‘Comfort women’ issue is addressed in U.S. bill

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‘Comfort women’ issue is addressed in U.S. bill

The United States Senate yesterday passed a spending bill containing a request urging the Japanese government to apologize for forcibly recruiting Asian women, including Koreans, into sexual slavery for the Japanese military during World War II.

This is the first legislation that has been passed by the U.S. legislature regarding this issue. The nonbinding report attached to the bill urges Japan to heed House Resolution 121, which was passed by the House of Representatives in 2007.

The report, included in the Consolidated Appropriations Act for Fiscal Year 2014, also calls on the secretary of state to encourage Japan to apologize for its wartime enslavement of as many as 400,000 women, euphemistically known as “comfort women.”

It also urges the Japanese government to address and resolve the issues included in the report.

U.S. President Barack Obama is expected to sign the bill soon.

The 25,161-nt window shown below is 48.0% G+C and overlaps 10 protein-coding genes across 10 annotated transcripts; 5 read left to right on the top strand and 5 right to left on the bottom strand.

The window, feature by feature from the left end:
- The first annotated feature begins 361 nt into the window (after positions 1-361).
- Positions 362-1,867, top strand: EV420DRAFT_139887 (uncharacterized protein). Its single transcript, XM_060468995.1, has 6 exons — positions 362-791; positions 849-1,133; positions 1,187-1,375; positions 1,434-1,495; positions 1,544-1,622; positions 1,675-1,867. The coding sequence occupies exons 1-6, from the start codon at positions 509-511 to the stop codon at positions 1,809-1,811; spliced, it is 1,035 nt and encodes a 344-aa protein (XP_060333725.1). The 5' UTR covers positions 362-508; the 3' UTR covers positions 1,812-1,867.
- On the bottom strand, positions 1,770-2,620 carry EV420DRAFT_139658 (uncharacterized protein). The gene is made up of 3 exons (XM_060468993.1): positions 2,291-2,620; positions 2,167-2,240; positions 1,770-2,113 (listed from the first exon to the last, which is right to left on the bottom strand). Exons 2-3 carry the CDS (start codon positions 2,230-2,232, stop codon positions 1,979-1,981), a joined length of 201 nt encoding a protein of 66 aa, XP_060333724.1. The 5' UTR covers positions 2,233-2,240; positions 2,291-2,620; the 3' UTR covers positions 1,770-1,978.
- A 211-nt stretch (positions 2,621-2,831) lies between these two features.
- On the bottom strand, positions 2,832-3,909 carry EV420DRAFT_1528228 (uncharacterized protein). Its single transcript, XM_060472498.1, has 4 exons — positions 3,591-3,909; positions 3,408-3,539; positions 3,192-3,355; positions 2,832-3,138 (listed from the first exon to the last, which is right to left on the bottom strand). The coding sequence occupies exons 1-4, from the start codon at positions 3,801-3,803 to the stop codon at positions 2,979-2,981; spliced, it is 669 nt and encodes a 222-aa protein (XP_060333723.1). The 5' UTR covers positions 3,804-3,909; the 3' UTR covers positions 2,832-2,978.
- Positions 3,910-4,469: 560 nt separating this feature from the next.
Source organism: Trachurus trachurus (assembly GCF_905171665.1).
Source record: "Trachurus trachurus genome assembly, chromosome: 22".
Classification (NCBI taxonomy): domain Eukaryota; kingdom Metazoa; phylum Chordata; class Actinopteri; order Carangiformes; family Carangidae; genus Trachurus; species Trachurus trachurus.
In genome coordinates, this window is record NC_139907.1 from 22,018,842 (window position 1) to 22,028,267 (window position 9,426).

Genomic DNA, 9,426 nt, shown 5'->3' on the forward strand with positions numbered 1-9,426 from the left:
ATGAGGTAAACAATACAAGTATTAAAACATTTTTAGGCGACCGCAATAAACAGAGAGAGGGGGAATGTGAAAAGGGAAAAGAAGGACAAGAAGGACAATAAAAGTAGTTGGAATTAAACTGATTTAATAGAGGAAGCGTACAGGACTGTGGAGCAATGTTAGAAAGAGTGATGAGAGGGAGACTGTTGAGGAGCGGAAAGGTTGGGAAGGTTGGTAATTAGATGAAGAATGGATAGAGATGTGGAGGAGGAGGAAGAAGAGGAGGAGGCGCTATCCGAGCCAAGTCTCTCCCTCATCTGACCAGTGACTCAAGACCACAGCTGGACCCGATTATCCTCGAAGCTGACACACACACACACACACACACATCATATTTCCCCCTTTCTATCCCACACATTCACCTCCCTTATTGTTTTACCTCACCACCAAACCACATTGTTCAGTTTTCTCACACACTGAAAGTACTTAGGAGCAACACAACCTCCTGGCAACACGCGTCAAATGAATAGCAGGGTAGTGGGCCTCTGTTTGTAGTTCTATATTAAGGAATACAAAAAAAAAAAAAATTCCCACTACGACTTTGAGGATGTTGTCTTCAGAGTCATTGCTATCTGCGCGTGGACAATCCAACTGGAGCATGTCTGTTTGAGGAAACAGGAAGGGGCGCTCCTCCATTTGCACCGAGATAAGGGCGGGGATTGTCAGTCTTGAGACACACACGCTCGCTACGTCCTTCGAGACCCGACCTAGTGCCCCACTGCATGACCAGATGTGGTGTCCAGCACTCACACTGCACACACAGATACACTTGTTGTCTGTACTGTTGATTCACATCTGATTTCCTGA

House Resolution 121, passed by the U.S. House of Representatives on July 30, 2007, was introduced by Japanese-American representative Mike Honda of California, who claimed Japan has downplayed its wartime atrocities.

On his website, Honda said the resolution demands that Japan “formally acknowledge, apologize, and accept historical responsibility for its Imperial armed forces’ coercion of young women and girls into sexual slavery .?.?. during its colonial and wartime occupation of Asia and the Pacific Islands.”

“Rep. Honda informed us of the content of the report, saying it would be ‘a gift to the Korean community in the United States,’?” Jung Chung-rae, a South Korean Democratic Party lawmaker, told reporters yesterday.

He was in Washington to advocate for the bill.


BY KIM HEE-JIN [heejin@joongang.co.kr]

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